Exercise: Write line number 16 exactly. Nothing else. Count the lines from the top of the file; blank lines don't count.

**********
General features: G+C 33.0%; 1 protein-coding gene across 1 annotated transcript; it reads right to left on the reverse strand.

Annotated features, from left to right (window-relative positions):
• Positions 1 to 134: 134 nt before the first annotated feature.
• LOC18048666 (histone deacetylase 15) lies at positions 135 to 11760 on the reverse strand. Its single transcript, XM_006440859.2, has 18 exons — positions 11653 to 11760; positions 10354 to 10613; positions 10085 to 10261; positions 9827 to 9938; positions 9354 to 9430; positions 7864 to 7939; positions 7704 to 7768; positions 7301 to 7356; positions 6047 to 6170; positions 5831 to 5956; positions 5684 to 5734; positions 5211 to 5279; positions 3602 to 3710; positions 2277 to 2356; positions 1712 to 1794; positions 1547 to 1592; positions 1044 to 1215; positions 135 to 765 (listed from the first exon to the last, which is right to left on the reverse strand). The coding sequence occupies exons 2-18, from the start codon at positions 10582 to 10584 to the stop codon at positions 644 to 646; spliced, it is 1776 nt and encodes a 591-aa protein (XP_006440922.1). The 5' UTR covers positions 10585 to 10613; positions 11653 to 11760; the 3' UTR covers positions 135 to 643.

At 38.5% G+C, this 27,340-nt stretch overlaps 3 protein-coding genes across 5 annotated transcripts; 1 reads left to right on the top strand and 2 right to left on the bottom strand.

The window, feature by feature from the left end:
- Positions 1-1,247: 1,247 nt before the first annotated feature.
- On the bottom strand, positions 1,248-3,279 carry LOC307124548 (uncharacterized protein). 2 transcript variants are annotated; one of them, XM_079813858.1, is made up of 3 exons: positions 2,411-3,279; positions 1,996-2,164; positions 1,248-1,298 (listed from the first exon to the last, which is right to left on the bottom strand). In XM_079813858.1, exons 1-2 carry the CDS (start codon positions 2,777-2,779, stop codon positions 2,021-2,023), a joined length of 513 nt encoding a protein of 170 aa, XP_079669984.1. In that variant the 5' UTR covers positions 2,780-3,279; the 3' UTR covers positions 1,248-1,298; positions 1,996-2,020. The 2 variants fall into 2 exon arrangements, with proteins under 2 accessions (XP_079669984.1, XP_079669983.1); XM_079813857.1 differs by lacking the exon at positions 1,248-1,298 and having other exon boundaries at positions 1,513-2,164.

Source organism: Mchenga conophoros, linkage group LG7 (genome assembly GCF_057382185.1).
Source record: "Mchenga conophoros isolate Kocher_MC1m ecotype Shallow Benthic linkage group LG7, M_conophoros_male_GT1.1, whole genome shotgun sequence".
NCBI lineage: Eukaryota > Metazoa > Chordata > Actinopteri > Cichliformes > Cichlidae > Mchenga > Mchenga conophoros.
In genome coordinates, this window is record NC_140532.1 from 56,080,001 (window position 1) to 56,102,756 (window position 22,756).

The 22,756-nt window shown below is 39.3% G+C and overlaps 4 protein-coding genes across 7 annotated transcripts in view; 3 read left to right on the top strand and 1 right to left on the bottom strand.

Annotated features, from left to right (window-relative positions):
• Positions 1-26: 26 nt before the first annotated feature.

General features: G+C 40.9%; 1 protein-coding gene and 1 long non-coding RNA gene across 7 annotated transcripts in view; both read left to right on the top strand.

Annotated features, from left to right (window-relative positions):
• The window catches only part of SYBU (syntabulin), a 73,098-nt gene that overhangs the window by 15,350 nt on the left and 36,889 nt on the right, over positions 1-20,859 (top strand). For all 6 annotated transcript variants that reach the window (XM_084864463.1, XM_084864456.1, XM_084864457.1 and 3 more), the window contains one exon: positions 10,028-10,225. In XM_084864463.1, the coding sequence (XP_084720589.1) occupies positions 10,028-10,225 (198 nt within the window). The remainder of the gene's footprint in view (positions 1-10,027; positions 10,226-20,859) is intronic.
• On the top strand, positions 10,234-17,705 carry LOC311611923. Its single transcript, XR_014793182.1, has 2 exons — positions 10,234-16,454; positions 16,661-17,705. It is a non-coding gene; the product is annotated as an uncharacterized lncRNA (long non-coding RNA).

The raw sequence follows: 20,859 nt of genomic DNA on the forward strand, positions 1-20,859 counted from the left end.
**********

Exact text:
General features: G+C 40.9%; 1 protein-coding gene and 1 long non-coding RNA gene across 7 annotated transcripts in view; both read left to right on the top strand.